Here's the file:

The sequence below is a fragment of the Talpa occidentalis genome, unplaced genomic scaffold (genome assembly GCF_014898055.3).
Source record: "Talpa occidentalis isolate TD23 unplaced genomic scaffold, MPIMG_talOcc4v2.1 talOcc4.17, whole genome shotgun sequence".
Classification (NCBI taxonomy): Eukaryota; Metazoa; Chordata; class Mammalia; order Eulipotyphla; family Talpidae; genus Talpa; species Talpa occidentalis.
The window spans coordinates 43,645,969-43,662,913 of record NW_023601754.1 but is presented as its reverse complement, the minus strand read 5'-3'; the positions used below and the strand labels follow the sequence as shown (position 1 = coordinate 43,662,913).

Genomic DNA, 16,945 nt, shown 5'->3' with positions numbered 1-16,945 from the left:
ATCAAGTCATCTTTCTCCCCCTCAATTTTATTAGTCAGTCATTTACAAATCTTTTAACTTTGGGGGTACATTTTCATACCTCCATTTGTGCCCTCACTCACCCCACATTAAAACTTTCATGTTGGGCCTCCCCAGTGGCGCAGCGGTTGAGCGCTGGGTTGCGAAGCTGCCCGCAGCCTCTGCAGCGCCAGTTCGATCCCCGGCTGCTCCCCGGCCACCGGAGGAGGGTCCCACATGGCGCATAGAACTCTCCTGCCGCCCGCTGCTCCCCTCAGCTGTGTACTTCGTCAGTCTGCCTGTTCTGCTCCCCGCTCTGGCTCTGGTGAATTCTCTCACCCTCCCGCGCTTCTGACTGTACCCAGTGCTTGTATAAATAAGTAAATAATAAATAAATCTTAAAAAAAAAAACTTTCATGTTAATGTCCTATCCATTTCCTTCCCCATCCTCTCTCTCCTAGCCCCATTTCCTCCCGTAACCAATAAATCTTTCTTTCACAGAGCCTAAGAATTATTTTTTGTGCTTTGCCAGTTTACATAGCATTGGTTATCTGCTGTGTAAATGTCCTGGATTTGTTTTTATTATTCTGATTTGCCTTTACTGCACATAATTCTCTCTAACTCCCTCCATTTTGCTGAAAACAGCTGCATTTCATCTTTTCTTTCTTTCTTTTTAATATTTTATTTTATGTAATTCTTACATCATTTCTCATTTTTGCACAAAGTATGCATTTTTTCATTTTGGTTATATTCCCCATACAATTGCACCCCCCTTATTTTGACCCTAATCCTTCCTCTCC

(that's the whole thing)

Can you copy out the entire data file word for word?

The sequence below is a fragment of the Talpa occidentalis genome, unplaced genomic scaffold (genome assembly GCF_014898055.3).
Source record: "Talpa occidentalis isolate TD23 unplaced genomic scaffold, MPIMG_talOcc4v2.1 talOcc4.17, whole genome shotgun sequence".
Classification (NCBI taxonomy): Eukaryota; Metazoa; Chordata; class Mammalia; order Eulipotyphla; family Talpidae; genus Talpa; species Talpa occidentalis.
The window spans coordinates 43,645,969-43,662,913 of record NW_023601754.1 but is presented as its reverse complement, the minus strand read 5'-3'; the positions used below and the strand labels follow the sequence as shown (position 1 = coordinate 43,662,913).

Genomic DNA, 16,945 nt, shown 5'->3' with positions numbered 1-16,945 from the left:
ATCAAGTCATCTTTCTCCCCCTCAATTTTATTAGTCAGTCATTTACAAATCTTTTAACTTTGGGGGTACATTTTCATACCTCCATTTGTGCCCTCACTCACCCCACATTAAAACTTTCATGTTGGGCCTCCCCAGTGGCGCAGCGGTTGAGCGCTGGGTTGCGAAGCTGCCCGCAGCCTCTGCAGCGCCAGTTCGATCCCCGGCTGCTCCCCGGCCACCGGAGGAGGGTCCCACATGGCGCATAGAACTCTCCTGCCGCCCGCTGCTCCCCTCAGCTGTGTACTTCGTCAGTCTGCCTGTTCTGCTCCCCGCTCTGGCTCTGGTGAATTCTCTCACCCTCCCGCGCTTCTGACTGTACCCAGTGCTTGTATAAATAAGTAAATAATAAATAAATCTTAAAAAAAAAAACTTTCATGTTAATGTCCTATCCATTTCCTTCCCCATCCTCTCTCTCCTAGCCCCATTTCCTCCCGTAACCAATAAATCTTTCTTTCACAGAGCCTAAGAATTATTTTTTGTGCTTTGCCAGTTTACATAGCATTGGTTATCTGCTGTGTAAATGTCCTGGATTTGTTTTTATTATTCTGATTTGCCTTTACTGCACATAATTCTCTCTAACTCCCTCCATTTTGCTGAAAACAGCTGCATTTCATCTTTTCTTTCTTTCTTTTTAATATTTTATTTTATGTAATTCTTACATCATTTCTCATTTTTGCACAAAGTATGCATTTTTTCATTTTGGTTATATTCCCCATACAATTGCACCCCCCTTATTTTGACCCTAATCCTTCCTCTCC